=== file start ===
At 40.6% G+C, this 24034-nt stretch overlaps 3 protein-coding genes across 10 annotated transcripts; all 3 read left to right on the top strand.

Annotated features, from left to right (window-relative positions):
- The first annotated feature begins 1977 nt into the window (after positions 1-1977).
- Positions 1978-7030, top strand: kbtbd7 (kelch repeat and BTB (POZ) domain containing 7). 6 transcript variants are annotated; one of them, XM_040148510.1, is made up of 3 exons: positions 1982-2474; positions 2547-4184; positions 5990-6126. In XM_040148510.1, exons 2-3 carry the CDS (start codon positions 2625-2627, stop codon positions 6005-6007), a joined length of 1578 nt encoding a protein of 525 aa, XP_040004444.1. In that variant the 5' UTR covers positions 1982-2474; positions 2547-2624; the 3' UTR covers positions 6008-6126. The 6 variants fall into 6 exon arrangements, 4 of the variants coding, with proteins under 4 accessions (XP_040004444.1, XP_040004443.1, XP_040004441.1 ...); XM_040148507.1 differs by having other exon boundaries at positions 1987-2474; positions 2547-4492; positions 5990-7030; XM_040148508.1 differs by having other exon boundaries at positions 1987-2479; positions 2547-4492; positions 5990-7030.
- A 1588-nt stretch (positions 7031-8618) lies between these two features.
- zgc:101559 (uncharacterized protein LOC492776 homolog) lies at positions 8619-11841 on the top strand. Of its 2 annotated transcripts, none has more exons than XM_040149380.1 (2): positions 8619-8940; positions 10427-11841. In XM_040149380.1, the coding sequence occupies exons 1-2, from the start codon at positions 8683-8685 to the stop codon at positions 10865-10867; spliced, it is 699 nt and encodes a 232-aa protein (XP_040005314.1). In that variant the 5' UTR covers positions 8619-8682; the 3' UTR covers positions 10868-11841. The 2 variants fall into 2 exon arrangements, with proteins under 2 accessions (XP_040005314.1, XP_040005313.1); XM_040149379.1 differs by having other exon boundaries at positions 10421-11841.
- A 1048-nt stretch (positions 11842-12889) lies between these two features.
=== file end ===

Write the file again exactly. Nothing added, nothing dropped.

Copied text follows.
At 40.6% G+C, this 24034-nt stretch overlaps 3 protein-coding genes across 10 annotated transcripts; all 3 read left to right on the top strand.

Annotated features, from left to right (window-relative positions):
- The first annotated feature begins 1977 nt into the window (after positions 1-1977).
- Positions 1978-7030, top strand: kbtbd7 (kelch repeat and BTB (POZ) domain containing 7). 6 transcript variants are annotated; one of them, XM_040148510.1, is made up of 3 exons: positions 1982-2474; positions 2547-4184; positions 5990-6126. In XM_040148510.1, exons 2-3 carry the CDS (start codon positions 2625-2627, stop codon positions 6005-6007), a joined length of 1578 nt encoding a protein of 525 aa, XP_040004444.1. In that variant the 5' UTR covers positions 1982-2474; positions 2547-2624; the 3' UTR covers positions 6008-6126. The 6 variants fall into 6 exon arrangements, 4 of the variants coding, with proteins under 4 accessions (XP_040004444.1, XP_040004443.1, XP_040004441.1 ...); XM_040148507.1 differs by having other exon boundaries at positions 1987-2474; positions 2547-4492; positions 5990-7030; XM_040148508.1 differs by having other exon boundaries at positions 1987-2479; positions 2547-4492; positions 5990-7030.
- A 1588-nt stretch (positions 7031-8618) lies between these two features.
- zgc:101559 (uncharacterized protein LOC492776 homolog) lies at positions 8619-11841 on the top strand. Of its 2 annotated transcripts, none has more exons than XM_040149380.1 (2): positions 8619-8940; positions 10427-11841. In XM_040149380.1, the coding sequence occupies exons 1-2, from the start codon at positions 8683-8685 to the stop codon at positions 10865-10867; spliced, it is 699 nt and encodes a 232-aa protein (XP_040005314.1). In that variant the 5' UTR covers positions 8619-8682; the 3' UTR covers positions 10868-11841. The 2 variants fall into 2 exon arrangements, with proteins under 2 accessions (XP_040005314.1, XP_040005313.1); XM_040149379.1 differs by having other exon boundaries at positions 10421-11841.
- A 1048-nt stretch (positions 11842-12889) lies between these two features.